Imaging Systems

radimg_1The images on this page show actual gamma-ray images of various source types and geometric arrangements, which are shown schematically before their respective images. These gamma-ray images were created using the detector shown to the left. Each image has a caption giving a full description of what is shown.


Many of developments in radiation imaging date back over 30 years to our involvement with Nuclear Medicine in the development of instrumentation for gamma-ray imaging. Since the medical instrumentation industry represents one of the largest commercial outlets for radiation instrumentation, we expect that our present involvement in this area will continue to grow in the foreseeable future. The present annual market of about $500M per year in gamma-ray imaging devices will continue to serve as a powerful driver in the evolution of the technology.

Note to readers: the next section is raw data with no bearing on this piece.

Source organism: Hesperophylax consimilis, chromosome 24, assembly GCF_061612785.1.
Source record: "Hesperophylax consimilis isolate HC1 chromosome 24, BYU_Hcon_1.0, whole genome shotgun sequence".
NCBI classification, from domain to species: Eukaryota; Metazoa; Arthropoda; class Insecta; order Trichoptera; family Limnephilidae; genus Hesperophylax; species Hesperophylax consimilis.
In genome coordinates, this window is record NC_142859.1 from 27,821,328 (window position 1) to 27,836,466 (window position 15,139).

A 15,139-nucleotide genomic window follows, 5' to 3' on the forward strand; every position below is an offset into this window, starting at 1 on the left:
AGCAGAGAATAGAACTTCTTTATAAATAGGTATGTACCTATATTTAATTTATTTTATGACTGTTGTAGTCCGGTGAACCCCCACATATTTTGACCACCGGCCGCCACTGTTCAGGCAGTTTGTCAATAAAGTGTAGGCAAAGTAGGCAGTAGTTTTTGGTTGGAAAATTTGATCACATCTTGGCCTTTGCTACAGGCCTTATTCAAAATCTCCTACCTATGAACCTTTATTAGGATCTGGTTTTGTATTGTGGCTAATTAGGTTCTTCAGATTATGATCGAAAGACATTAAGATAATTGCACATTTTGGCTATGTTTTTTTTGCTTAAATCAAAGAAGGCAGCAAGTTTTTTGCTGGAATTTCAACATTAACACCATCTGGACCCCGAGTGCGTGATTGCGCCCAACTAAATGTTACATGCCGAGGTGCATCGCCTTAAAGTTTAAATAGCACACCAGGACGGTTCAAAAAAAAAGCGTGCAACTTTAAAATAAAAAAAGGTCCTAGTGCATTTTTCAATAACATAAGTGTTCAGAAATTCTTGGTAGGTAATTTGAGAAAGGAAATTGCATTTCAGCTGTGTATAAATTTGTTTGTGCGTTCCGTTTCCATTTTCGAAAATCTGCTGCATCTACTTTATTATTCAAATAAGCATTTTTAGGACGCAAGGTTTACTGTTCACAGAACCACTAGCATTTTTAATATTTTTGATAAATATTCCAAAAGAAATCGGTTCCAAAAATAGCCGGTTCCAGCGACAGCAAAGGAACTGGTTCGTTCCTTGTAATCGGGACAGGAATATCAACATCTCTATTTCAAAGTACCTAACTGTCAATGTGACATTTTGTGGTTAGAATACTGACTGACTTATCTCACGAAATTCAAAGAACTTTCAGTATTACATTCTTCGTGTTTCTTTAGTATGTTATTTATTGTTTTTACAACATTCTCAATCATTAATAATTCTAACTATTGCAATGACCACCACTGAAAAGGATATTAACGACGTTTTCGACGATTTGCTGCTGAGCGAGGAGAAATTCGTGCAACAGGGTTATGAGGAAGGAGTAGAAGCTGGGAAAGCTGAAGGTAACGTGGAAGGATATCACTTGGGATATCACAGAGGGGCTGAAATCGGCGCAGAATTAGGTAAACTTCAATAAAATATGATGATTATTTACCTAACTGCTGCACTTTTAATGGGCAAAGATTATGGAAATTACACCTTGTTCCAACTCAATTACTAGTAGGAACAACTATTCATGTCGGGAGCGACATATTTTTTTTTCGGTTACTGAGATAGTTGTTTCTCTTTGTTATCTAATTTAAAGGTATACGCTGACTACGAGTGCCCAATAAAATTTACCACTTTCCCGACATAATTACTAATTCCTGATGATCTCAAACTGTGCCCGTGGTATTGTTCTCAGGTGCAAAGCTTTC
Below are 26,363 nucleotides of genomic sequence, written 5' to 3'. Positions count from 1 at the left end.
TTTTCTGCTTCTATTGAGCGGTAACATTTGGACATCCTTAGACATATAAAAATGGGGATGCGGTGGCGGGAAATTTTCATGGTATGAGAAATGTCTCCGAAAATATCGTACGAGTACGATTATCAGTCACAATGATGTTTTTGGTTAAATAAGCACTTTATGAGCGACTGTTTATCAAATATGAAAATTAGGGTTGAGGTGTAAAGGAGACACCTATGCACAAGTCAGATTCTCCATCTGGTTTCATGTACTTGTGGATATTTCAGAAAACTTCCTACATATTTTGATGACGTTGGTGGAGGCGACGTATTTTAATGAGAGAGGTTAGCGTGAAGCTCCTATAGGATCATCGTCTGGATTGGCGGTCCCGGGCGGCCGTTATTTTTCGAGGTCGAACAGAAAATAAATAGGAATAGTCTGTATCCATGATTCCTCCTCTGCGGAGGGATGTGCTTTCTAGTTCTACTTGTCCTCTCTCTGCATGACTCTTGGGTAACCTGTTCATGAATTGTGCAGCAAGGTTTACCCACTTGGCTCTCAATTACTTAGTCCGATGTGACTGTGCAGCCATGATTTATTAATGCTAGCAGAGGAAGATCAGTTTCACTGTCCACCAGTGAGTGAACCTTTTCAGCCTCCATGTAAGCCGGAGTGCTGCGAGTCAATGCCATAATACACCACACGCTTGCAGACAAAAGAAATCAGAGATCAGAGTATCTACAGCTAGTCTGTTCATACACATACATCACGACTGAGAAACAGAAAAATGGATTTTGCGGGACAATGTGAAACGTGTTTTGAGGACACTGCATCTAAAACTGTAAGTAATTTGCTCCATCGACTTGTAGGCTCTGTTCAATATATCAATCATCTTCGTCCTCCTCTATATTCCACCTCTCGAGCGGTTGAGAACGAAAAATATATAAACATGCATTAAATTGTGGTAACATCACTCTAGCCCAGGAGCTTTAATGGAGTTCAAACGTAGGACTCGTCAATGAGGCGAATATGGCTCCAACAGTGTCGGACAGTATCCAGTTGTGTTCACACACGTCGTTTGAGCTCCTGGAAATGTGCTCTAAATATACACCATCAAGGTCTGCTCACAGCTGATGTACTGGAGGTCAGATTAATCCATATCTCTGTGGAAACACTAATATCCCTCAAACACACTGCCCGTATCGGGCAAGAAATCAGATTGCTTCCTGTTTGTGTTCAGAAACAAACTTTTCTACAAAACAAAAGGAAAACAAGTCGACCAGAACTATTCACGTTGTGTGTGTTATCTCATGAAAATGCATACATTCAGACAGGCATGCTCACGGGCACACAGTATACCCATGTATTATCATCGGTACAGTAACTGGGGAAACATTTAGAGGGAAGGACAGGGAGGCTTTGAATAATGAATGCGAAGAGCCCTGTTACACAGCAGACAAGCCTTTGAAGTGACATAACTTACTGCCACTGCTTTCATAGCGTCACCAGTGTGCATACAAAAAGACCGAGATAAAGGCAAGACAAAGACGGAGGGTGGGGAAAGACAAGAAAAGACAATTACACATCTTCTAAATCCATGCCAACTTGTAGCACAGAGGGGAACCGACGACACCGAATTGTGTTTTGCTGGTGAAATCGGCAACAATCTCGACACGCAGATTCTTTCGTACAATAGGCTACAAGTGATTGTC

Most recently, we have been active in the development of Compton scattering techniques that avoid the efficiency loss due to the collimator in conventional gamma-ray cameras. While there appears to be fundamental limits in the use of this technology at the low gamma ray energies currently predominate in nuclear medicine studies, there would be decided advantages in their application to higher energy gamma rays in either a medical or industrial context. There is a great deal of interest in techniques for higher energy gamma ray imaging for use in the decontamination of nuclear facilities or in fast neutron imaging for the detection of clandestine nuclear materials. For these reasons, it is likely that imaging studies will remain an important research component in the years ahead.